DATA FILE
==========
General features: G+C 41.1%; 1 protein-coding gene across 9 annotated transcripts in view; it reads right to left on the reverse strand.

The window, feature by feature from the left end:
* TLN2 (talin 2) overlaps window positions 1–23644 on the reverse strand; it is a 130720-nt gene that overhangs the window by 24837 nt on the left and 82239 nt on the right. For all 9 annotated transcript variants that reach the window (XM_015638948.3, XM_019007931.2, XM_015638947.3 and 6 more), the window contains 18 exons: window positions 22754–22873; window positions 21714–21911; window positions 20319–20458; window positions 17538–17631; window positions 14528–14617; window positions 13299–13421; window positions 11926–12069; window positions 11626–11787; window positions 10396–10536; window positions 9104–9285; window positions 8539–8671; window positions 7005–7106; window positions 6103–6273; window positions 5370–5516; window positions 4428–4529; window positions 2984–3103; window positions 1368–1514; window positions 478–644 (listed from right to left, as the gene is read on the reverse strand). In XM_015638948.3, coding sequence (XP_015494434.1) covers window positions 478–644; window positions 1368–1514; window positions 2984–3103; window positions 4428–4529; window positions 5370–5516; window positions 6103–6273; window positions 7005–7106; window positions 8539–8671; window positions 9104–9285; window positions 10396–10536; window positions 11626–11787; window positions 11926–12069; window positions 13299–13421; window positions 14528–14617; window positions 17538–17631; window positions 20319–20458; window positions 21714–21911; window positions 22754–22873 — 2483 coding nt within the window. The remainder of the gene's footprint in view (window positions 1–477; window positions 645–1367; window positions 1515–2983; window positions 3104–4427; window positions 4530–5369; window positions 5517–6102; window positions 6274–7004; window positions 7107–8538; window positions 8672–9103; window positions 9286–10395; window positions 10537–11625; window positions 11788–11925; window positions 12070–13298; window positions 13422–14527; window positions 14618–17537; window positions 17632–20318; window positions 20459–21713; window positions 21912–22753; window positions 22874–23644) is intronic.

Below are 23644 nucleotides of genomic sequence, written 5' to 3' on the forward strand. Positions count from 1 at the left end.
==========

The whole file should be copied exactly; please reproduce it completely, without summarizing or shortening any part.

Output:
General features: G+C 41.1%; 1 protein-coding gene across 9 annotated transcripts in view; it reads right to left on the reverse strand.

The window, feature by feature from the left end:
* TLN2 (talin 2) overlaps window positions 1–23644 on the reverse strand; it is a 130720-nt gene that overhangs the window by 24837 nt on the left and 82239 nt on the right. For all 9 annotated transcript variants that reach the window (XM_015638948.3, XM_019007931.2, XM_015638947.3 and 6 more), the window contains 18 exons: window positions 22754–22873; window positions 21714–21911; window positions 20319–20458; window positions 17538–17631; window positions 14528–14617; window positions 13299–13421; window positions 11926–12069; window positions 11626–11787; window positions 10396–10536; window positions 9104–9285; window positions 8539–8671; window positions 7005–7106; window positions 6103–6273; window positions 5370–5516; window positions 4428–4529; window positions 2984–3103; window positions 1368–1514; window positions 478–644 (listed from right to left, as the gene is read on the reverse strand). In XM_015638948.3, coding sequence (XP_015494434.1) covers window positions 478–644; window positions 1368–1514; window positions 2984–3103; window positions 4428–4529; window positions 5370–5516; window positions 6103–6273; window positions 7005–7106; window positions 8539–8671; window positions 9104–9285; window positions 10396–10536; window positions 11626–11787; window positions 11926–12069; window positions 13299–13421; window positions 14528–14617; window positions 17538–17631; window positions 20319–20458; window positions 21714–21911; window positions 22754–22873 — 2483 coding nt within the window. The remainder of the gene's footprint in view (window positions 1–477; window positions 645–1367; window positions 1515–2983; window positions 3104–4427; window positions 4530–5369; window positions 5517–6102; window positions 6274–7004; window positions 7107–8538; window positions 8672–9103; window positions 9286–10395; window positions 10537–11625; window positions 11788–11925; window positions 12070–13298; window positions 13422–14527; window positions 14618–17537; window positions 17632–20318; window positions 20459–21713; window positions 21912–22753; window positions 22874–23644) is intronic.

Below are 23644 nucleotides of genomic sequence, written 5' to 3' on the forward strand. Positions count from 1 at the left end.